More recently – and quite interestingly – we saw a case like the Bell v. Anthem case. In that case, allegations included that plan fiduciaries selected and retained high-cost and poor-performing investments compared to available alternatives. Those high-cost investments were actually provided by Vanguard. In fact, one fund cited had an annual fee of just four basis points, but according to the complaint, an otherwise identical two-basis-point version could have been obtained by an investor with the size and sophistication of the Anthem plan. Therefore, an alleged breach occurred when Anthem continued to offer that four-basis-point version.
What’s important to note here, especially for those folks out there that say low-cost, passive funds are automatically better and are a de facto safe harbor, is that you can see that even those low-cost funds can become issues.
As far as an action plan, when it comes to fees and share classes, the first thing to remember is that ERISA does not say that you have to go out and find the least expensive option. Rather, you need to pay reasonable fees, so you need to document and rationalize what you are receiving for the fees you’re paying. Along with that, plan sponsors should review the share classes they have selected for the plan menu and also review what share classes are available to the plan through the record-keeper. Finally, if a plan sponsor has both active and passive funds in the plan lineup, it may be a good idea to consider using fee equalization through your record-keeper to make sure one participant population isn’t subsidizing the recording costs of another.
3. Failure to Follow the Plan's Investment Policy Statement
A third issue is that of the investment policy statement. The IPS provides a road map for plan sponsors and investment committees to outline investment goals, select those investments, monitor those investments and overall implement a repeatable process and framework for the management of the plan.
Now, those seem like good ideas, and the adoption of an IPS has become a best practice, but it’s interesting to note that ERISA does not require a plan to have one.
While .4that may be the case, remember that not only does it provide the basis of a prudent fiduciary process, but it will also be one of the first things the DOL asks for should your plan be audited. So I would suggest that plans adopt an investment policy statement, but remember, once you adopt an IPS, you need to make sure you follow it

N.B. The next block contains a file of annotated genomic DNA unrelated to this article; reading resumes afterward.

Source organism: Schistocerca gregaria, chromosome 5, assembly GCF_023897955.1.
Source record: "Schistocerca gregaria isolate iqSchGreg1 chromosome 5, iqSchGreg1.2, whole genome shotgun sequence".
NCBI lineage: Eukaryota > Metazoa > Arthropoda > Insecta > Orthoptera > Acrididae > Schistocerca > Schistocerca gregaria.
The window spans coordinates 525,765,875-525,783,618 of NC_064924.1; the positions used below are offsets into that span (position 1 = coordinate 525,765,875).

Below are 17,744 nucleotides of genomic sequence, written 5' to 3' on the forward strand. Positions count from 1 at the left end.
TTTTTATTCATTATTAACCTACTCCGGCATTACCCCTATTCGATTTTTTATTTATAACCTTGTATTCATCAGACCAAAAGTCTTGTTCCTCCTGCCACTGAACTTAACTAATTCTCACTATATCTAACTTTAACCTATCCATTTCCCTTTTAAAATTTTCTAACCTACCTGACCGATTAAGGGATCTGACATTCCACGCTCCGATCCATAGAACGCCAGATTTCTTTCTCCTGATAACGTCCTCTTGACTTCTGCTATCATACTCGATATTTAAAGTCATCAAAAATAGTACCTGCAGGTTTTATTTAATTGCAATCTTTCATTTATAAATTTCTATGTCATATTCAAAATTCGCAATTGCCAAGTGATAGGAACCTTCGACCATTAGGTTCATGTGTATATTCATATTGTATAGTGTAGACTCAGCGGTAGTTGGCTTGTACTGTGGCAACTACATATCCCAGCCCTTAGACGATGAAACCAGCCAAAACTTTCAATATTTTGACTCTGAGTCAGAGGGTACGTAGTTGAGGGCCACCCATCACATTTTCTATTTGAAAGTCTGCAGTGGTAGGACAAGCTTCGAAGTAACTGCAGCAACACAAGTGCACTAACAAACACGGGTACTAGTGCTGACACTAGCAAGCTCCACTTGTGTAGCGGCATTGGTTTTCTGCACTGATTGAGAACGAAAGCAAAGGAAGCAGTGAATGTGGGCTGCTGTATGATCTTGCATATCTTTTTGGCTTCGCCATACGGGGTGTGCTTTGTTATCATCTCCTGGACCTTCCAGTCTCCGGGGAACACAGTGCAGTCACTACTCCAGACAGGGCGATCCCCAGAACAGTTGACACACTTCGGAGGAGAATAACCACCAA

In many court cases, we have seen how plan sponsors didn’t do this. For example, in the case of ABB, their investment policy statement specifically read that when selecting a mutual fund that offers various share classes, they would select the share class that provides the lowest cost of participation. Based on that sentence alone, ABB violated their IPS in their case because they used a more expensive share class.
The lesson here is that having an investment policy statement and not following it is probably worse than not having an investment policy statement at all. Along with that, investment committees should make sure to review their IPS on an annual basis to ensure that every member understands what it entails. Finally, it’s important to review the wording used in the IPS to make sure that it isn’t too specific or that it paints an investment committee into a corner with regards to an action it may take or makes it easy to run afoul of the IPS based on decisions it makes.
4. Alleged Improper Investments
Next let’s move on to improper investments. In this area, we see a lot of debate as to what is proper versus improper. Sometimes, it’s seen sector funds be part of cases, at other times it might be that a plan sponsor offered only a money market fund versus offering a stable value fund.
For example, in the International Paper case, we saw that the company replaced its large-cap blend index fund with an actively managed fund of funds. Obviously, going from an index fund to a fund of funds structure has higher fees. That was one issue. Along with that, the new investment failed to outperform its benchmark, so this also turned up as part of the class action lawsuit. Based on the settlement, the company agreed that in addition to having an active large-cap option, they would also have a passive option. So, this shows one way how plan sponsors might remedy this type of issue by providing their participants with choice.
In other cases, companies have been required to bring in an independent fiduciary to review plan investments to see if the funds in question (for example, a science and technology fund in the Spano v. Boeing case) were appropriate for inclusion or not.
The point and the action plan here goes back to the idea of having a process in place. First, make sure you are putting each fund through the same due diligence process, and make sure that you are continually monitoring plan investments. Then, if concerns arise, make sure you document how the investment committee is taking action on the fund and the reasoning behind that action.
5. Prohibiting Transfers Out of Company Stock